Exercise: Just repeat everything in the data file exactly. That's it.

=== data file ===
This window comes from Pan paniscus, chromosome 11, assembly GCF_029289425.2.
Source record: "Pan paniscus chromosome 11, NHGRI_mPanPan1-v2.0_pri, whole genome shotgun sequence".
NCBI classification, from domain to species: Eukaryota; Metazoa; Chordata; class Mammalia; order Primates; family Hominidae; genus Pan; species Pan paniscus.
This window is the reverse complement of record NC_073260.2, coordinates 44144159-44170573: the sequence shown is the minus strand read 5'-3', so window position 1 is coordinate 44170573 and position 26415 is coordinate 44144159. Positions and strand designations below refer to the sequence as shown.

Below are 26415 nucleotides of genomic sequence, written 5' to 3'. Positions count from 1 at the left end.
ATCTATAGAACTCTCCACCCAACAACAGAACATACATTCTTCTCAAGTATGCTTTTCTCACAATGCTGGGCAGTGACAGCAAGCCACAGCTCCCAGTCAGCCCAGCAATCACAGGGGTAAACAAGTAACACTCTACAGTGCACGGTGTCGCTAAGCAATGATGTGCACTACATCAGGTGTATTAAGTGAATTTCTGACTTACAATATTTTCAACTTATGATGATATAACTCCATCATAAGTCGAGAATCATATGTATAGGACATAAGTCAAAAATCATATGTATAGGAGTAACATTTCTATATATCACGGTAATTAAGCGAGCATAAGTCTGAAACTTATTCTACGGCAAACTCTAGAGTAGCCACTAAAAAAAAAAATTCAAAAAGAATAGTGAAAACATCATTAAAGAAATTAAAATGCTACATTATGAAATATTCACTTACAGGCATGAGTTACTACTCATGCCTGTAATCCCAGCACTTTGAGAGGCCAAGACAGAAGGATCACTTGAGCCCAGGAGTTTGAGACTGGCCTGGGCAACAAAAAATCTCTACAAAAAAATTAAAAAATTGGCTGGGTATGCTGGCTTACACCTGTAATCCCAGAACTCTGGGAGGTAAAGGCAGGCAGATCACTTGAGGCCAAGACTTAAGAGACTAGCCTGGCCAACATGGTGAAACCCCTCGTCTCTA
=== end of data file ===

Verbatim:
This window comes from Pan paniscus, chromosome 11, assembly GCF_029289425.2.
Source record: "Pan paniscus chromosome 11, NHGRI_mPanPan1-v2.0_pri, whole genome shotgun sequence".
NCBI classification, from domain to species: Eukaryota; Metazoa; Chordata; class Mammalia; order Primates; family Hominidae; genus Pan; species Pan paniscus.
This window is the reverse complement of record NC_073260.2, coordinates 44144159-44170573: the sequence shown is the minus strand read 5'-3', so window position 1 is coordinate 44170573 and position 26415 is coordinate 44144159. Positions and strand designations below refer to the sequence as shown.

Below are 26415 nucleotides of genomic sequence, written 5' to 3'. Positions count from 1 at the left end.
ATCTATAGAACTCTCCACCCAACAACAGAACATACATTCTTCTCAAGTATGCTTTTCTCACAATGCTGGGCAGTGACAGCAAGCCACAGCTCCCAGTCAGCCCAGCAATCACAGGGGTAAACAAGTAACACTCTACAGTGCACGGTGTCGCTAAGCAATGATGTGCACTACATCAGGTGTATTAAGTGAATTTCTGACTTACAATATTTTCAACTTATGATGATATAACTCCATCATAAGTCGAGAATCATATGTATAGGACATAAGTCAAAAATCATATGTATAGGAGTAACATTTCTATATATCACGGTAATTAAGCGAGCATAAGTCTGAAACTTATTCTACGGCAAACTCTAGAGTAGCCACTAAAAAAAAAAATTCAAAAAGAATAGTGAAAACATCATTAAAGAAATTAAAATGCTACATTATGAAATATTCACTTACAGGCATGAGTTACTACTCATGCCTGTAATCCCAGCACTTTGAGAGGCCAAGACAGAAGGATCACTTGAGCCCAGGAGTTTGAGACTGGCCTGGGCAACAAAAAATCTCTACAAAAAAATTAAAAAATTGGCTGGGTATGCTGGCTTACACCTGTAATCCCAGAACTCTGGGAGGTAAAGGCAGGCAGATCACTTGAGGCCAAGACTTAAGAGACTAGCCTGGCCAACATGGTGAAACCCCTCGTCTCTA